It’s official! Japan, the world’s second-largest economy, has entered deflation. Japan’s domestic demand deflator, which measures the change in local price levels, posted a 2.6% drop for the third quarter – its steepest decline since 1958.
The recent economic recession! This global downturn, which resulted to a slump in commodity prices, has caused Japanese core consumer prices to print year-on-year declines for seven months in a row. As if this wasn’t bad enough, the Bank of Japan even went on to predict that the slide in consumer prices would go on for three more years!
In economics, this kind of situation is called deflationary. Deflation happens when the country’s annual inflation rate declines below zero. Decreasing prices may sounds good at first but if people expect prices to keep on falling then eventually, nobody will spend which will lead to a vicious cycle of low demand and production – a deflationary spiral.
If you think three years of deflation is an economic nightmare, well, that’s nothing compared to Japan’s ten-year deflationary struggle in the 1990’s. Time for a short history lesson my young padawan!
Dubbed as the “Lost Decade”, the years 1991 to 2001 were characterized by a massive drop in Japanese asset prices. At that time, the Yen drew unparalleled strength from Japan’s growing export market. This led to a huge build-up of cash among Japanese businesses and consumers, setting the stage for loose credit conditions, stock and real estate speculations, and eventually an asset price bubble.
And what happens when a bubble becomes too big? It pops in your face and creates a big mess! Falling equity and land prices led to tighter credit conditions since most banks were heavily exposed to these assets. And with a lot of Japanese companies financially dependent on banks, you can imagine how much damage was caused…
In order to combat this, the Bank of Japan slashed rates all the way down to, well… nothing. The Bank’s aim was to boost the economy by flooding the market with liquidity and hoped that by doing so, it would keep the economy from hitting deflationary circumstances.
However, the Japanese economy took another hit in 1998 when the government made another boo-boo. In an attempt the address the rising national debt, the government rose consumption taxes from 3% to 5%. Coupling this with a return of falling prices, the Japanese economy collapsed.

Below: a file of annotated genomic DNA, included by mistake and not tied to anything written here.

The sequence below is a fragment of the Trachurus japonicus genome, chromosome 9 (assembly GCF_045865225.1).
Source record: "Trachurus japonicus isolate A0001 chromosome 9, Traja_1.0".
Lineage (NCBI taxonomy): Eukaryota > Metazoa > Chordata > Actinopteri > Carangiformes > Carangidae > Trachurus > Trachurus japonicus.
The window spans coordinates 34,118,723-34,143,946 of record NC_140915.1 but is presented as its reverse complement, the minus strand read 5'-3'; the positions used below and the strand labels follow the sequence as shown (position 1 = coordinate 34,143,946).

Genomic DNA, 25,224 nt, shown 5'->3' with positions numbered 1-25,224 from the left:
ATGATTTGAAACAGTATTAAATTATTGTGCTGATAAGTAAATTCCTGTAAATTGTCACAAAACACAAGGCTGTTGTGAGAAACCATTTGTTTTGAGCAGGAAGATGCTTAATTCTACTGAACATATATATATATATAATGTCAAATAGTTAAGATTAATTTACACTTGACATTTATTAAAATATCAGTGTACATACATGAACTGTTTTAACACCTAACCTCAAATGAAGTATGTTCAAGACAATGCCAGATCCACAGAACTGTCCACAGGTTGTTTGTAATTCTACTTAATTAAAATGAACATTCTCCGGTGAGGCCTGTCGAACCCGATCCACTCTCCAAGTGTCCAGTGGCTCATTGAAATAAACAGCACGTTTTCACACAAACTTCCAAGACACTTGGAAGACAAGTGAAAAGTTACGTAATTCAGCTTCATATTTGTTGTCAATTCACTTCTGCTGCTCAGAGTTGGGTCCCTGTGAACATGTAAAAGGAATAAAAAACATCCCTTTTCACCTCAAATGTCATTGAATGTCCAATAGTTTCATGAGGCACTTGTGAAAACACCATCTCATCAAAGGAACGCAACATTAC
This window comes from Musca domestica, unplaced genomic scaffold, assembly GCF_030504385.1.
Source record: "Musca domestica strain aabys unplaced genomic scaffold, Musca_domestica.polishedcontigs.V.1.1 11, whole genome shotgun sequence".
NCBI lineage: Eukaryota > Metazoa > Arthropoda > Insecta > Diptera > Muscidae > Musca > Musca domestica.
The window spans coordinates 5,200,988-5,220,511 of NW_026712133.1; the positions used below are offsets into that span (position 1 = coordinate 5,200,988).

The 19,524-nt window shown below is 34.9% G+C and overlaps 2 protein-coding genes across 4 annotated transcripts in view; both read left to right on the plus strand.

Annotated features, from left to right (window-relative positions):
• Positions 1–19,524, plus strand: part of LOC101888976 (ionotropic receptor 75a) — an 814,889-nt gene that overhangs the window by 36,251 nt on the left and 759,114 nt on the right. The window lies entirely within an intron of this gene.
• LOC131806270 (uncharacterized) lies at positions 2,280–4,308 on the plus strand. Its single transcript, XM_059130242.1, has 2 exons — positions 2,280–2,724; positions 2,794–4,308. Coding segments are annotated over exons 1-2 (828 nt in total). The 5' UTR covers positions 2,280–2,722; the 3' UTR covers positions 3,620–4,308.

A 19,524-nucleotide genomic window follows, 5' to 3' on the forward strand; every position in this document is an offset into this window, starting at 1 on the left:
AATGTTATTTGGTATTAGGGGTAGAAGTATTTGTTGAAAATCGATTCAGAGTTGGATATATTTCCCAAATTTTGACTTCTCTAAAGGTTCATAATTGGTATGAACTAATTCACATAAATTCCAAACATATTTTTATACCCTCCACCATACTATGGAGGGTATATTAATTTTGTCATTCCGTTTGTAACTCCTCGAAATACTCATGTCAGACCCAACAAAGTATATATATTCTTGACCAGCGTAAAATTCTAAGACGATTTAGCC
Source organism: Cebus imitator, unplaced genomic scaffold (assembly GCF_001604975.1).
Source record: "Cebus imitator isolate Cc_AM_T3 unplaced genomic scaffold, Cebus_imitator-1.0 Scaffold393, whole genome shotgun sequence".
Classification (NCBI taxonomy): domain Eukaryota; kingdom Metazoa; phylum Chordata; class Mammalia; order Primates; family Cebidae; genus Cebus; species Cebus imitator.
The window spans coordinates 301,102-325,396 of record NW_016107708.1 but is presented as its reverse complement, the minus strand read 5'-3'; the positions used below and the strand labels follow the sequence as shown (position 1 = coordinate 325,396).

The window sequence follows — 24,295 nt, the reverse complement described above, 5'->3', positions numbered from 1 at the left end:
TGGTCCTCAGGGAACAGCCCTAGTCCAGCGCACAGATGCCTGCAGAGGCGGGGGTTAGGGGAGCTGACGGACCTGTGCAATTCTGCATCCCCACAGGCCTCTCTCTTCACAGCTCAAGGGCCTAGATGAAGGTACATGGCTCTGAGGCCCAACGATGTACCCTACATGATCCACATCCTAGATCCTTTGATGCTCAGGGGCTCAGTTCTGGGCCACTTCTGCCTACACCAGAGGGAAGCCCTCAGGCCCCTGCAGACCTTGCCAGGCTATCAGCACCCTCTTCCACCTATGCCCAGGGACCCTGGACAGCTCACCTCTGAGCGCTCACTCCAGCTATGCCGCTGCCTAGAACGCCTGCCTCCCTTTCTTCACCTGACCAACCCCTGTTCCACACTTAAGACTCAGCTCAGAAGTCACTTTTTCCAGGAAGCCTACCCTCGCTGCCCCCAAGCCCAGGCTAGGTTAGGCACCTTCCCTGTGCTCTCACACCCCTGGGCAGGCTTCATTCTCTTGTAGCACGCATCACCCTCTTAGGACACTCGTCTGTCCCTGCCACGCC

After five more years of deflating prices, the Bank of Japan decided to take another approach. Instead adjusting interest rates, they would target money supply. Essentially, the BOJ did what all other central banks do – print more money! The influx of cash into the economy worked, as it kept prices stable while helping the economy achieve modest growth.
Now with the economy wallowing in another recession, it appears that deflationary fears are back in town. Japan, as it seems, is now in dire need of a super hero that would simply blaze away at their problems.
The Bank of Japan has already done both the conventional – practically setting interest rates to zero – and the unconventional – printing a ginormous amount of money and injecting it into the economy – and yet the country still found itself in the same deflationary swamp it swam in during the 1990’s.
If the conventional and the unconventional do not work… then maybe the BOJ isn’t unconventional enough. No matter how much the bank expands its quantitative easing program, the prospect of an exit strategy is always there. Because of this, people will continue to hoard and save rather than spend the money they have. Sooner or later they know that the BOJ will implement certain inflationary measures to make sure the large amount of money it injected into the economy is controlled.
Think about it… If you were so sure that the money you are currently holding will someday double or triple in value, why the heck would you spend now?!
Perhaps it’s time for the BOJ to be bold… Perhaps it’s time to make a solid, believable case that they are determined to let inflation happen. By taking on a sensibly careless stance, they pressure consumers and businesses to spend and invest, thereby stimulating economic activity. Otherwise, another “Lost Decade” it is…